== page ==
The power of word of mouth
The idea for BlaBlaCar came to Fred Mazzella, Founder and Executive Chairman, out of a frustrated attempt to buy a train ticket. When he found that every seat had been sold, he was forced to call his sister, who had to come to Paris and pick him up. “On the road, I could see the train, which was full. And I could see the cars, which were empty. And then I got the idea.”
From that moment of inspiration, BlaBlaCar’s carpooling platform has grown into a major force in the sharing economy. Operating in 22 countries (mostly in Europe, with Brazil, Mexico, and India being the major exceptions), BlaBlaCar boasts over 70million members who use the service to find or fill empty seats in cars heading to mutually agreeable destinations. Drivers set the price for the empty seats and passengers book in the same way they would buy a ticket on a train or airplane. For drivers, the appeal is in offsetting costs, while passengers get an economically-priced, direct (often door-to-door) trip without the crowds.
Slow growth, then fast
BlaBlaCar is firmly part of the sharing economy in that it takes unused assets (i.e. empty seats in cars) and gives them value. Growth has paralleled that of other sharing economy services as people get more used to interacting with other individuals, rather than corporations, for transportation and hospitality.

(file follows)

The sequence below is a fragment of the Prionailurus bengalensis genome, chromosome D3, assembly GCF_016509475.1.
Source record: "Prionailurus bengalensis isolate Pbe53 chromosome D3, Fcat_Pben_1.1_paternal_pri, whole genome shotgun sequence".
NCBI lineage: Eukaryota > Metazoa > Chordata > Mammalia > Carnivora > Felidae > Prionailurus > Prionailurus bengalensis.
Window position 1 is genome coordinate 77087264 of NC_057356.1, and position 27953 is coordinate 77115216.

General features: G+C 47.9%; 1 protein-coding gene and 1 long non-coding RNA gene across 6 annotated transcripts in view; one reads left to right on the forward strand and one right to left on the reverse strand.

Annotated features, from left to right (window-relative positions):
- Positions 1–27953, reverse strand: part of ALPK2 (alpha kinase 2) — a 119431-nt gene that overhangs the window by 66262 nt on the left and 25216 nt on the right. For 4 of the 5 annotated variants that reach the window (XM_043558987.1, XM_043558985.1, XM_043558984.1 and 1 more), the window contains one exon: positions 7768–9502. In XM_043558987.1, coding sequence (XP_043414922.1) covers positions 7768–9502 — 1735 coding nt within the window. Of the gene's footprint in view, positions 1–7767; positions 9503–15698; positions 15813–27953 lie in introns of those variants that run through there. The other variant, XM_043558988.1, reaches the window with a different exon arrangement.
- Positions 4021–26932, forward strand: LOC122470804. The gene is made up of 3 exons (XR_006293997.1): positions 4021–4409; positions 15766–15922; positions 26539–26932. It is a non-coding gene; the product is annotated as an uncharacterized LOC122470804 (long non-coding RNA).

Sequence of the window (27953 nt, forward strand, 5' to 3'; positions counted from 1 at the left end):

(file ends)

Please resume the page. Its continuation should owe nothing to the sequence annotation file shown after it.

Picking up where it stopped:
Convincing people that carpooling was a viable transit option took time, and initial growth was slow. Also, Mazzella had no money for marketing, so as he was honing the offering he had to rely on word of mouth for growth. Then, some serendipitous PR opportunities came in the form of train strikes in France. Capitalizing on the opportunity, BlaBlaCar was able to promote itself as an alternative.
Still, it took seven years for the company to win over its first million users. That milestone arrived in 2011, by which time the sharing economy was better understood and accepted. Coupled with some infusions of capital and well-funded marketing campaigns, growth took off. Today, with its 70 million members, the company is adding 1.5 million new users per month. “In three weeks, we are adding what it took us seven years to build,” says Mazzella.
Users = Success
Beyond revenue, success for BlaBlaCar relates directly to the number of individuals it is able to bring into the community, and the number of passengers finding drivers’ empty seats and drivers finding passengers. Currently, BlaBlaCar facilitates over 25 milliontrips per quarter. To put that in perspective, the EuroStar train takes 2.5 million people between Paris and London each quarter.1British Airways carries about 11 million passengers over the same period.2 And, as Mazzella points out, BlaBlaCar does it without having to buy trains, jet airplanes, or dig a tunnel under the English Channel.